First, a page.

Case No. 17-cv-01239-JCS.

VINTON P. FROST, Plaintiff, v. ADMIRAL MICHAEL S. ROGERS in his capacity as Director of the NATIONAL SECURITY AGENCY, Defendants.

United States District Court, N.D. California.

Editors Note
Applicable Law: 28 U.S.C. § 1331
Cause: 28 U.S.C. § 1331 Fed. Question
Nature of Suit: 890 Other Statutory Actions
Source: PACER

Attorney(s) appearing for the Case

Vinton P. Frost, Plaintiff, Pro Se.


JOSEPH C. SPERO, Chief Magistrate Judge.


On March 9, 2017, Plaintiff Vinton Frost initiated this action against Admiral Michael S. Rogers in his capacity as the Director of the National Security Agency ("NSA"). Having previously granted Plaintiff's Application to Proceed in Forma Pauperis, the Court now considers whether Plaintiff's First Amended Complaint1 should be dismissed under 28 U.S.C. § 1915(e)(2)(B).2 For the reasons stated below, the Court dismisses Plaintiff's First Amended Complaint with leave to amend and vacates the June 9, 2017 Case Management Conference.


Under 28 U.S.C. § 1915(e)(2)(B), a federal court should dismiss an in forma pauperis complaint that is (1) frivolous or malicious, (2) fails to state a claim on which relief may be granted, or (3) seeks monetary relief from a defendant who is immune from such relief. See Marks v. Solcum, 98 F.3d 494, 495 (9th Cir. 1996). A plaintiff's burden at the pleading stage is relatively light under Rule 8(a) of the Federal Rules of Civil Procedure. See Fed.R. Civ. P. 8(a) (requiring, inter alia, that "[a] pleading that states a claim for relief must contain . . . a short and plain statement of the claim showing that the pleader is entitled to relief"). This is particularly true of complaints drafted by pro se plaintiffs, which are construed liberally to give the plaintiff the benefit of any doubt. Hebbe v. Pliler, 627 F.3d 338, 342 (9th Cir. 2010) (citations omitted). Nonetheless, the factual allegations of a complaint must be definite enough to "raise a right to relief above the speculative level on the assumption that all of the complaint's allegations are true." Bell Atl. Corp. v. Twombly, 550 U.S. 544, 545 (2007). In Ashcroft v. Iqbal, the Supreme Court explained that under Twombly, the complaint must allege facts sufficient to "state a claim to relief that is plausible on its face." 556 U.S. 662, 663 (2009) (citing Bell Atl. Corp. v. Twombly, 550 U.S. 544, 547 (2007)). In addition, the court need not accept allegations that are "fantastic or delusional," "fanciful," or "rise to the level of the irrational or wholly incredible." Denton v. Hernandez, 504 U.S. 25, 32-33 (1992).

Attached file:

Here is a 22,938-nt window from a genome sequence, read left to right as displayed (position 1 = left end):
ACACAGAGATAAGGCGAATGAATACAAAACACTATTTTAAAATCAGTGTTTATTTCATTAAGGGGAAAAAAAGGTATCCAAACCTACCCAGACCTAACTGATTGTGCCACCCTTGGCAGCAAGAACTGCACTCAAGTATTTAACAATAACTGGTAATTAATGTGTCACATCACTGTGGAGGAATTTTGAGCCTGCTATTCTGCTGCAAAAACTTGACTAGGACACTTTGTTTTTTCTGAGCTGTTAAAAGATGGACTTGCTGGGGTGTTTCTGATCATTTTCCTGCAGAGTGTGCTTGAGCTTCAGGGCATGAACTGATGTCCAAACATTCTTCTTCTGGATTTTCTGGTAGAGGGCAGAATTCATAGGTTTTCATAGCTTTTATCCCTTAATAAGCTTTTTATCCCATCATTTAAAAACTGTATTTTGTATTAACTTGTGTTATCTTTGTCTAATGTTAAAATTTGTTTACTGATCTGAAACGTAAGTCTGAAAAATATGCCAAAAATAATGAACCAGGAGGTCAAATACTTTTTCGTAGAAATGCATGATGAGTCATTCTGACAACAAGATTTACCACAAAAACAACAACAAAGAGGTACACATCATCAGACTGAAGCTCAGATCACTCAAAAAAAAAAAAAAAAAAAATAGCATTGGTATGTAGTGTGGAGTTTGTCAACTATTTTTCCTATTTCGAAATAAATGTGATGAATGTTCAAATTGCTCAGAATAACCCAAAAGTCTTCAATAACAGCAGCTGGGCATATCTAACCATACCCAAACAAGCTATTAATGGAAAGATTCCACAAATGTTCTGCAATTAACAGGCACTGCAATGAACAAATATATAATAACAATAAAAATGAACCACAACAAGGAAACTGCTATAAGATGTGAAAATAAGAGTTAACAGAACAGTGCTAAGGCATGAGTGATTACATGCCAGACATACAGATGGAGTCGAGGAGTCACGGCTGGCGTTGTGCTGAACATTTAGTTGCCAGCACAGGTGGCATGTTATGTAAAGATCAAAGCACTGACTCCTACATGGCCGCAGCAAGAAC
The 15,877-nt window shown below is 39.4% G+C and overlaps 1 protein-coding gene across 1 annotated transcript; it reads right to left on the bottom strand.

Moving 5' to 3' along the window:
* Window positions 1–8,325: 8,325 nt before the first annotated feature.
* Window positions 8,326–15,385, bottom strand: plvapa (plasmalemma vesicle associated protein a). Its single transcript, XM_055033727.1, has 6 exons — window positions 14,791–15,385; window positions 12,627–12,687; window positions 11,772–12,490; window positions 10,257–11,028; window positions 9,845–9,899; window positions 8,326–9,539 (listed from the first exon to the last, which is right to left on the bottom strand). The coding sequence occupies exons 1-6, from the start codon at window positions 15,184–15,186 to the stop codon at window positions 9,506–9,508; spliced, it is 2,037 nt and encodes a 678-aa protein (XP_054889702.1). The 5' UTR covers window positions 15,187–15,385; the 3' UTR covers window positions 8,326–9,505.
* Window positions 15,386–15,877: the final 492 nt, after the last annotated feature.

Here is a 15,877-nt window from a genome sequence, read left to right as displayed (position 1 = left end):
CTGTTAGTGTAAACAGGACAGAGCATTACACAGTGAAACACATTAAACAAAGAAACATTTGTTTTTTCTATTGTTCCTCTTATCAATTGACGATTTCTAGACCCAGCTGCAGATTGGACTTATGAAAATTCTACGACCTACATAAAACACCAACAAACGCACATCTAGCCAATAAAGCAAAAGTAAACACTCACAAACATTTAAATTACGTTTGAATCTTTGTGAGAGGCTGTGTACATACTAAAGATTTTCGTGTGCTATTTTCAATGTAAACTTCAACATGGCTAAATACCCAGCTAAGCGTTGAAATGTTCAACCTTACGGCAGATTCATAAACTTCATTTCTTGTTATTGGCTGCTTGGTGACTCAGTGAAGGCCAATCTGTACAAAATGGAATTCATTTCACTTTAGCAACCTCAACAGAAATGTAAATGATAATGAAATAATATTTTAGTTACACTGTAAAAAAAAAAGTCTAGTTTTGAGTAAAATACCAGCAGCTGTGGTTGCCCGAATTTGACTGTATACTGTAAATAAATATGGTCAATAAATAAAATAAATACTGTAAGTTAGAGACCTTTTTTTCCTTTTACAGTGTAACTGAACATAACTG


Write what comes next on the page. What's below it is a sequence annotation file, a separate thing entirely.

Here, Plaintiff alleges that his Fourth Amendment right to be free from unreasonable search and seizure has been violated, specifically alleging as follows:

Defendant and his predecessors have operated an illegal surveillance system . . . [whereby the NSA] hijacks third-party mobile devices which are Bluetooth-enabled as well as wifi and cellular networks to enable unknown persons to identify me by location by "pinging" a subcutaneous RFID device implanted in a conspired 2007 surgery at Hoag Hospital in Newport Beach California. This ongoing set of violations has often lead to harassment, assault, battery (16-cv-05883 NC), and other serious criminal activity.

First Amended Complaint at 4. Without any specific factual allegations to support the existence of the alleged surveillance program or the alleged implantation of a subcutaneous pinging device, the Court finds that Plaintiff's allegations do not meet the plausibility standard of Iqbal and Twombly.


The Court DISMISSES Plaintiff's complaint with leave to amend. Plaintiff's amended complaint shall be filed within thirty (30) days. The Case Management Conference currently set for June 9, 2017 is vacated.



1. Plaintiff filed a First Amended Complaint on March 21, 2017. It is identical to the original complaint except that it demands a jury trial, which the original complaint did not.
2. Plaintiff has consented to the jurisdiction of the undersigned magistrate judge pursuant to 28 U.S.C. § 636(c).


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